2. Circulation times are flexible and will be based upon availability. There is no standard check-out time for book club kits.
  3. Please search the collection to select items you wish to borrow and use the REQUEST THIS KIT icon to borrow items.
  4. Contact the Information Desk at the Library Commission if you have any questions: by phone: 800/307-2665, or by email: Information Services Team

Love this #BookFace & reading? Check out our past #BookFaceFriday photos on the Nebraska Library Commission’s Facebook page!

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#BookFaceFriday – “Cotton Candy” by Ted Kooser

That one looks like a…#BookFaceFriday!

There is something so sweet about this week’s #BookFaceFriday, “Cotton Candy: Poems Dipped Out of the Air” by Ted Kooser (‎University of Nebraska Press; 2022.) Kooser was the U.S. poet laureate from 2004-2006, and won the Pulitzer Prize for Poetry in 2005. You can find this title and many more of his works in the Nebraska Library Commission’s permanent collection; the Nebraska Publications Clearinghouse receives documents every month from all Nebraska state agencies, including the University of Nebraska Press (UNP). UNP books, as well as all Nebraska state documents, are available for checkout by libraries and librarians for their patrons.

“That Kooser often sees things we do not would be delight enough, but more amazing is exactly what he sees. Nothing escapes him. Everything is illuminated. ―Library Journal

Love this #BookFace & reading? Check out our past #BookFaceFriday photos on the Nebraska Library Commission’s Facebook page!

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Friday Reads: Toad by Katherine Dunn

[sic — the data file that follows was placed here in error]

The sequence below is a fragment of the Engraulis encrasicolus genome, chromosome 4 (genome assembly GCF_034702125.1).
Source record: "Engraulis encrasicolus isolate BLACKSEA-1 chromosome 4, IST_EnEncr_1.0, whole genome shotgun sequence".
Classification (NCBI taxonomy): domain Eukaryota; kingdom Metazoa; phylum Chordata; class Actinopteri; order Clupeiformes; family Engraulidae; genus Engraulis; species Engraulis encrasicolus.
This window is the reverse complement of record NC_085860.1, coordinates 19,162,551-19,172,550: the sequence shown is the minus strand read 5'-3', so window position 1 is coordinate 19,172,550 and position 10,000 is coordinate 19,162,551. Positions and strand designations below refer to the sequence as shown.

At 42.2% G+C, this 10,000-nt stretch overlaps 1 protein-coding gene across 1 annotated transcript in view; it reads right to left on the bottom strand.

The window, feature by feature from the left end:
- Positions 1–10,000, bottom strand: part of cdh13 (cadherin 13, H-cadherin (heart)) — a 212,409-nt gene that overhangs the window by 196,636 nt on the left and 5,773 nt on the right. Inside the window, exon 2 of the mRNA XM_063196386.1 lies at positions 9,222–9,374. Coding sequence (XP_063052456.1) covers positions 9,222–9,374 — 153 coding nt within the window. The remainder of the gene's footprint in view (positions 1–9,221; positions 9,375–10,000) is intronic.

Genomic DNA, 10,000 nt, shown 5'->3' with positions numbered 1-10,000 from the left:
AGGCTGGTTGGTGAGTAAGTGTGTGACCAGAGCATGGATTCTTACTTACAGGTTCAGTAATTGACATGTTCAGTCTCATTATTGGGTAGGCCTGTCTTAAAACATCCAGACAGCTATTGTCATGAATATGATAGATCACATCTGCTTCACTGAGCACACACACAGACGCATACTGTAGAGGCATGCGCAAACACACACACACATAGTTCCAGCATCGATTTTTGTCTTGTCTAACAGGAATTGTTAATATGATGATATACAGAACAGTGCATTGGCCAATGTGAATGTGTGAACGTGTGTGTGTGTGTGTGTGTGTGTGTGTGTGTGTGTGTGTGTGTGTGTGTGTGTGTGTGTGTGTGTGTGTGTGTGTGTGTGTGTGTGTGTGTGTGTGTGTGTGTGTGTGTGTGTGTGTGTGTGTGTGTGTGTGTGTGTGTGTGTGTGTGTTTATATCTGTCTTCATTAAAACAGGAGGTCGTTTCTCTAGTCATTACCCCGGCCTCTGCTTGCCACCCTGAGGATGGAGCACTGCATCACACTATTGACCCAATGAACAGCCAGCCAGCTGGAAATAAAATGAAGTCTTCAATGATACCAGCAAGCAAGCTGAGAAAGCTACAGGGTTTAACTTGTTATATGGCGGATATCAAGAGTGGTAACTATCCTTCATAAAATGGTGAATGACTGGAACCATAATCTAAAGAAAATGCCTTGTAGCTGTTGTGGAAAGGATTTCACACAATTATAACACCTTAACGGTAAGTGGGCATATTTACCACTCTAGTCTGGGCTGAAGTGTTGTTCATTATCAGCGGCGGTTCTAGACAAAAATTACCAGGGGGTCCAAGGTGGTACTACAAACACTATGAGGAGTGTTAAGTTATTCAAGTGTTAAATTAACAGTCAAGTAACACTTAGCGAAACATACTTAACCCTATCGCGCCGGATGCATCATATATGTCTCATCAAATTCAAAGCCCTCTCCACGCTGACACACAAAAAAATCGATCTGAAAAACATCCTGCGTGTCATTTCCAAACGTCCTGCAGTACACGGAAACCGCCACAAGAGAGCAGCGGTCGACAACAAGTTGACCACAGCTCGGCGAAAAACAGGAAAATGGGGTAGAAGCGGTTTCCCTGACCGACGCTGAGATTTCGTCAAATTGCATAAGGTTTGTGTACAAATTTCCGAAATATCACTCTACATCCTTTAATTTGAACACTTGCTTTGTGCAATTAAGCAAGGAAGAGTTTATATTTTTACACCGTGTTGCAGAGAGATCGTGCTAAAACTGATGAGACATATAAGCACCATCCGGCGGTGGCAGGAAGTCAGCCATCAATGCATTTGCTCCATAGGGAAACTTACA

I don’t remember how I came to read Katherine Dunn’s cult-classic novel, Geek Love. It is the story of a circus couple and their literally homemade “freak show”; all of their children were purposely subjected to chemicals and drugs in utero in order to produce “show-worthy” birth defects. I was likely still reading The Babysitters Club when it was published in 1989, and while it was being praised by Kurt Cobain and Terry Gilliam, there is little chance it was carried by my small town library. Nonetheless, it eventually popped up on my literary radar and Dunn’s vivid and often grotesque imagery is forever seared into my subconscious. That Tim Burton bought the rights to the book probably says enough.

Geek Love is not the book I’m talking about today. However, without it, I would have probably never given a second glance to Toad.

Toad, published this past fall, 6 years after Dunn’s death, was penned long before she wrote Geek Love. Although she had two previous novels under her belt, this third book was declined by her publisher, and attempts to revise it and shop it around to a new house were unsuccessful. The story is based on Dunn’s experience in 1960s Portland, and having the largely autobiographical work rejected over and over was a blow to Dunn, who eventually shelved the book. She then spent years perfecting her ultimately-acclaimed next project, Geek Love, before submitting it to professional critique. Dunn never did try to find a publisher for Toad again, but after her death, her son Eli was contacted by an editor searching for Dunn’s lesser-known writing and he lent her the manuscript. After she overcame her shock that no one had tried to release the book before her, she helped usher it into print.